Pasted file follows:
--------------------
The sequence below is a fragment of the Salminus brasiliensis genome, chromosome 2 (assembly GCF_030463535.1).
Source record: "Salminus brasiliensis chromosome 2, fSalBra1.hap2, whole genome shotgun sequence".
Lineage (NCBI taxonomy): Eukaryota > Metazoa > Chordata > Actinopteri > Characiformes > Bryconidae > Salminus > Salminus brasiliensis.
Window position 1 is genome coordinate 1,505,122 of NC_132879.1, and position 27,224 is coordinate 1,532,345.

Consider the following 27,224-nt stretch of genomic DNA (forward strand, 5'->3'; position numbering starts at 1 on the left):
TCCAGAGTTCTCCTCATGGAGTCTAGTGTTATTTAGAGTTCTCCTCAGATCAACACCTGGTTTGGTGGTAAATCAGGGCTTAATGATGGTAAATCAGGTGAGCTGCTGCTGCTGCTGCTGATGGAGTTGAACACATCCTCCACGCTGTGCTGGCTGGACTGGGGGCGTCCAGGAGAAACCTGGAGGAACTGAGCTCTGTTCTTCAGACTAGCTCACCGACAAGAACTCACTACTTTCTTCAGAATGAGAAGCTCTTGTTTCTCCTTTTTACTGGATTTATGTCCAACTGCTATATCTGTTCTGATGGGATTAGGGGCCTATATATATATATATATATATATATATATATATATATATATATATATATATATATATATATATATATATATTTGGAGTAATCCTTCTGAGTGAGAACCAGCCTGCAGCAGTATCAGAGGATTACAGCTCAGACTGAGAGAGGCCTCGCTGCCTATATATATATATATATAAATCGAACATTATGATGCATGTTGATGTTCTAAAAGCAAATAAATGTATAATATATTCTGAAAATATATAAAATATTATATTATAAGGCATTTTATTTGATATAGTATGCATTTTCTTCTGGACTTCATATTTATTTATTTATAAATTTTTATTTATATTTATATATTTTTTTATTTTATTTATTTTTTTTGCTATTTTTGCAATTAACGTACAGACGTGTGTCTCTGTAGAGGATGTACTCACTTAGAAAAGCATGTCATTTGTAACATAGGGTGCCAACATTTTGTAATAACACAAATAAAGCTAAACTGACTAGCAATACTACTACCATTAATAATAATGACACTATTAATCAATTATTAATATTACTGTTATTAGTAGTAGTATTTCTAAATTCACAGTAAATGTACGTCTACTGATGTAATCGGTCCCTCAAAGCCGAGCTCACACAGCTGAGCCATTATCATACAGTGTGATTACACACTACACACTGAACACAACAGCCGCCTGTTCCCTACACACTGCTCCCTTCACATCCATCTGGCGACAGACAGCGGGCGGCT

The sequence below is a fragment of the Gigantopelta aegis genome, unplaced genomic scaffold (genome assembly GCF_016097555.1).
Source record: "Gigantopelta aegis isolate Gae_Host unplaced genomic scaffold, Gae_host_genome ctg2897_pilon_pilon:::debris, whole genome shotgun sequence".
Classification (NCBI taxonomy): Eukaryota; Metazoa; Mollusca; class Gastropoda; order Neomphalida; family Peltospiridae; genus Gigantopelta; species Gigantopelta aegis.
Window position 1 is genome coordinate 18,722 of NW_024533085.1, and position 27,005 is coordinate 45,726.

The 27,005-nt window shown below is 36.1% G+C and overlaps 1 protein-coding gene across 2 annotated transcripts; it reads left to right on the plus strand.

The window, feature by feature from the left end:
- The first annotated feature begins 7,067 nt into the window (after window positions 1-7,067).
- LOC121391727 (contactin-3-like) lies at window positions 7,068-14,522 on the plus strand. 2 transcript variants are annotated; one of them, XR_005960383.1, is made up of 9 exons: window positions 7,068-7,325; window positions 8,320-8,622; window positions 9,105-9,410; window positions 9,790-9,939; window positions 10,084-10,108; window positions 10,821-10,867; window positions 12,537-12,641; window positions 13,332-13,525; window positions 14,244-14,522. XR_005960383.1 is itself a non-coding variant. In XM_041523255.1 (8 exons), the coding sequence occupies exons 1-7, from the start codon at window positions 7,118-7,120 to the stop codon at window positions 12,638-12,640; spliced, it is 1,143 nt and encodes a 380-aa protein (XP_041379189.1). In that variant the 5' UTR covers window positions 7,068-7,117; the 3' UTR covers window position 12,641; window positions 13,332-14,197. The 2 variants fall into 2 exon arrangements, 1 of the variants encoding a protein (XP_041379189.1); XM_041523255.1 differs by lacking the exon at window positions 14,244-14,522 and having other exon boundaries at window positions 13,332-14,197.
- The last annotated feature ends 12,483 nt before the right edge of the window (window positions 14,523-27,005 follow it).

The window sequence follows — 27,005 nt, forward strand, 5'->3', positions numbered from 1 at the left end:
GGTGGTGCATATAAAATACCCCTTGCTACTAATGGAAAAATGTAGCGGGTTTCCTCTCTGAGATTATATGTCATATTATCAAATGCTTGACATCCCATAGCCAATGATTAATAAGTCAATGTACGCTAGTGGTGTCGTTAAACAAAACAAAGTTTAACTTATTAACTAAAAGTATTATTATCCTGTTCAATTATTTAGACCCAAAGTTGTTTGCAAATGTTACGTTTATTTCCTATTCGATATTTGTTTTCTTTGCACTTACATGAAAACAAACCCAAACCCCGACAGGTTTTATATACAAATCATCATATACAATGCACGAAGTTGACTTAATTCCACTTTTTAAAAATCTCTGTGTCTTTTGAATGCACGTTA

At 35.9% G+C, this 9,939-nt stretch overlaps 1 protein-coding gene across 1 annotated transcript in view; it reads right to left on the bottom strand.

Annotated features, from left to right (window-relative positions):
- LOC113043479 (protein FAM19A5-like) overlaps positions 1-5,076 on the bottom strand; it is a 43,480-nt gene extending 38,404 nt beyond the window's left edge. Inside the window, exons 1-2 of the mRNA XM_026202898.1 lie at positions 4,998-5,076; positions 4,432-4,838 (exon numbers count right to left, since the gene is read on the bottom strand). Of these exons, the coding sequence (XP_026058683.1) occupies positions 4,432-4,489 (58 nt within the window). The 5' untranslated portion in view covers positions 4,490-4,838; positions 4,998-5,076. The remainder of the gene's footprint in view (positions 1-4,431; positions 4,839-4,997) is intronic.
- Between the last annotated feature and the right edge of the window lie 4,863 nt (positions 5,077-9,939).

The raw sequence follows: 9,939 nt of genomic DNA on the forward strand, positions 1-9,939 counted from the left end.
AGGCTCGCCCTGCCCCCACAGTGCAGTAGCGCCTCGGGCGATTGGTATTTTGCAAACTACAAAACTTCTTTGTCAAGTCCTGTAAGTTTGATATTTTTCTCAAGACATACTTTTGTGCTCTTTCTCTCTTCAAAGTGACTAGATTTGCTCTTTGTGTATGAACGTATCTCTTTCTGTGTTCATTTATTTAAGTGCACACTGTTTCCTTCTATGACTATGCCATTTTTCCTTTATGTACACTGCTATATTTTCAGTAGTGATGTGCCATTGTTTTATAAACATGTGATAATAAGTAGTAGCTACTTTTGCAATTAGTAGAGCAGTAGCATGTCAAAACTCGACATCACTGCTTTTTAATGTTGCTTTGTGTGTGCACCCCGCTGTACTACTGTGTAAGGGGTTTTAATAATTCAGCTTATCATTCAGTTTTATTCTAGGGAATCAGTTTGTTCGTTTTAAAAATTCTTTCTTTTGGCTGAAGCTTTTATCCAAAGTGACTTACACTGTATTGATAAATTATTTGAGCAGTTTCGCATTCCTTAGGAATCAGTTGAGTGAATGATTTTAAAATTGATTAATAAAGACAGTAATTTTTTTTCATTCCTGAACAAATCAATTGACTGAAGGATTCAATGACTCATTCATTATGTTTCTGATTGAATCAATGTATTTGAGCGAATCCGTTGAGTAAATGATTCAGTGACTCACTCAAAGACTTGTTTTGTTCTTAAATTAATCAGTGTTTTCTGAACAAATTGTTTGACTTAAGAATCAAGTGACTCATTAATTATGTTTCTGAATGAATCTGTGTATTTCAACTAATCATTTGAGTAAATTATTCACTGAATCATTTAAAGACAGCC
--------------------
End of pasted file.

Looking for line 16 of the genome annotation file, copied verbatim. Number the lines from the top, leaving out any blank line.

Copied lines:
The window sequence follows — 27,005 nt, forward strand, 5'->3', positions numbered from 1 at the left end: